And Haley Barbour hovered near To whisper in each speaker’s ear, “The polls, my friend, will surely rise, If we can just de-Houstonize.”
6 March 1998, Austin (TX) American-Statesman, “Austin has its mind set on growth compromise” by Chuck Lindell, pg. A1:
A popular bumper sticker was “Don’t Houstonize Austin,’’ reflecting a common perception that population growth was stripping Austin of its special ...
Google Groups: alt.politics
Subject: Let’s don’t Houstonize Alaska.
It’s time to think conserve.
Google Groups: houston.geeneral
From: (Professor Vonroach)
Date: Sat, 02 Jun 2001 12:08:57 GMT
Local: Sat, Jun 2 2001 8:08 am
Subject: Re: houstonians or houstonites
On Sat, 02 Jun 2001 00:19:50 -0500, Jim Riley
>>Leon gets paid to make stuff up and fill newspaper space. Ask him, and
>>I suspect he will grudgingly admit that people out in the country call
>>Houstonians, `city folks’. Some given to hyperbole may even say `big
>>city folks’. Leon can’t be called an `other’ anymore than Walter
>>Cronkhite, Dan Rather, or a spate of other folks.
>His column was about how country folks would eponymize ‘Houston’ into
>‘houstonite’ and ‘houstonize’ to describe city folks bringing their
>ways to their hobby farms. People in the country would use
Perhaps he spent too much time talking to the strange folks like the Madam over around Wayside and Navigation? It’s a cinch that he never spent much time out in wave at your neighbor country if he actually wrote that. I personally have never heard the word `Houstonite’ or `Houstonize’ and I suspect he was in a bind for copy if he actually wrote that. Now you can reply are you comparing your knowledge and experience with his, and I would reply, “Hell yes - every 60+ years, minute of it.” `Houstonite’ sounds as phony as `Austinian’ or `Dallasonian’. Sounds like some damn parasite.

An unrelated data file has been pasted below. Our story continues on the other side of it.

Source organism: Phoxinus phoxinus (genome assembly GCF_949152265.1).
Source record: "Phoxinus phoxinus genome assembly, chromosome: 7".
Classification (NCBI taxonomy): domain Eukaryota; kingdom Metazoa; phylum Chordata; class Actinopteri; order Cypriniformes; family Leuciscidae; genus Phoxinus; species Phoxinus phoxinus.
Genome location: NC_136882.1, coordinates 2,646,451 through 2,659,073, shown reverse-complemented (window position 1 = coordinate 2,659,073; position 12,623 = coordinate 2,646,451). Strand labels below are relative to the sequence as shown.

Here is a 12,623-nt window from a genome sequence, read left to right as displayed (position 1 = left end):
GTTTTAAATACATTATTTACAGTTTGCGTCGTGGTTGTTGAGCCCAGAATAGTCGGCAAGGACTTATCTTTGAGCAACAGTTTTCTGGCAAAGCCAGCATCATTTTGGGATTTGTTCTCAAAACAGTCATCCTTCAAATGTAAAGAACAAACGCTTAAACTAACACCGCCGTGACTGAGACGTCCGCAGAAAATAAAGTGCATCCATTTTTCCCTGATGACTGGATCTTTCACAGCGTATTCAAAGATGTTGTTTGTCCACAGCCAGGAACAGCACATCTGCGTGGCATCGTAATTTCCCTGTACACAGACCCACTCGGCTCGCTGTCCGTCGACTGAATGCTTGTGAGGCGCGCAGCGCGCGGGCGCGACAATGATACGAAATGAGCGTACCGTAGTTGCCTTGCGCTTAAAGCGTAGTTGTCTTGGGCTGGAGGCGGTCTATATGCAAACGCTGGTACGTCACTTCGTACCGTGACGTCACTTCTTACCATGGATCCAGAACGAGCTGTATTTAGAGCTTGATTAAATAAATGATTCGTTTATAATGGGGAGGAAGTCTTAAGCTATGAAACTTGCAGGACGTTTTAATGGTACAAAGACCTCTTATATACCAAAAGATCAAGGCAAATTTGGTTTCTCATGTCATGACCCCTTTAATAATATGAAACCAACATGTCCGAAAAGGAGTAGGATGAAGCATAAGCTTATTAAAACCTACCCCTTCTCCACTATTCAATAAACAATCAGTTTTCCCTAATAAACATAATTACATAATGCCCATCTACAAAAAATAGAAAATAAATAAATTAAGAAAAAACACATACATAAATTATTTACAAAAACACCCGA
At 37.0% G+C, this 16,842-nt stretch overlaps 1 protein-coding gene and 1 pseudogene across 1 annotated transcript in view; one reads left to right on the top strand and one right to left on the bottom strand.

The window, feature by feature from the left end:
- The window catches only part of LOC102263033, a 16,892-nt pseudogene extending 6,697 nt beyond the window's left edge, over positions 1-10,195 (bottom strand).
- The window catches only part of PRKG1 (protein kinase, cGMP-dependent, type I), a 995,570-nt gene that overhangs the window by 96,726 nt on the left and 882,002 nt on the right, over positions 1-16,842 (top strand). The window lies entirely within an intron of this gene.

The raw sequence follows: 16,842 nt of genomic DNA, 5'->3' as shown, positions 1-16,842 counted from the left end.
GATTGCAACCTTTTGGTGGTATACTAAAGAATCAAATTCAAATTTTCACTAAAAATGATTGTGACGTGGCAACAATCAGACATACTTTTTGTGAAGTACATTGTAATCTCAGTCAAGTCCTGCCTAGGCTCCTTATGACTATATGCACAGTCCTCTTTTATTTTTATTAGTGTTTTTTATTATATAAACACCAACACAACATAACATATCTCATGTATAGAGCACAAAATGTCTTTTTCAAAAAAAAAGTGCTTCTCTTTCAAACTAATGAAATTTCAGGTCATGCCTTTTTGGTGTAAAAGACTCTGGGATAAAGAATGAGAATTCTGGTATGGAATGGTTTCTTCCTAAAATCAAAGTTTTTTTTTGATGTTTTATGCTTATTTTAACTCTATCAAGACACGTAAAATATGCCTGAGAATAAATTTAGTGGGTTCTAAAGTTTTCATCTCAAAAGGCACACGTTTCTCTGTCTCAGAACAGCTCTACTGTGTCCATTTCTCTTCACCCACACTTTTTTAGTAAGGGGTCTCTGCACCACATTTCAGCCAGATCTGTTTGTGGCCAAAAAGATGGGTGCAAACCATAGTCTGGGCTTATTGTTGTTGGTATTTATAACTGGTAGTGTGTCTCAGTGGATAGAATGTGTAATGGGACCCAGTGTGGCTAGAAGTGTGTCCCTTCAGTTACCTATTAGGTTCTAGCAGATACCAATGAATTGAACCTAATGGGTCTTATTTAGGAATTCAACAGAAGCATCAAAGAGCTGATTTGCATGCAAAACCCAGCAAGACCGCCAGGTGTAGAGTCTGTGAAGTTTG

Geographical Perspectives on 100 Problems
edited by Donald G. Janelle, Barney Warf, Kathy Hansen
Boston, MA: Kluwer Academic
Concomitantly, typical symptoms of urban sprawl, such as extensive suburbs, increasing traffic jams, deteriorating environmental conditions, and erosion of the central-city tax base, began to surface in Austin. Both citizens and government officials are aware of these problems—one of the most popular bumper stickers in the city recently has been “Don’t Houstonize Austin!”
Houston (TX) Press
Alvin Community College’s little radio station churns out young pros and the best rock in Houston
By John Nova Lomax
Published: March 30, 2006
“We also get a lot of experienced radio people from other markets who want to ‘Houstonize’ themselves,” she says. By which she means, among other things, to learn how to pronounce some of our treacherous local landmarks and street names so they don’t sound like a moron on the air.
“Like ‘Kuykendahl’?” I ask. “Yes. And Fuqua,” Forsythe replies with a smile. “That’s always a fun one for us.” (For the record, it’s “FEW-kway,” not “FUCK-wah.” And “KIRK-in-doll.")
Austin (TX) American-Statesman
TALES OF THE CITY: TOMMY X. HANCOCK
Band finds “different Texas than Lubbock”
Sunday, March 16, 2008
On our way home, Jimmie Dale Gilmore booked us for a gig in Austin. When we got here, we saw a bumper sticker that said “DON’T HOUSTONIZE AUSTIN” and wondered what it meant. (Now we know.)
It was October 1980.
Texas (Lone Star State Dictionary) • (0) Comments • Sunday, March 16, 2008 • Permalink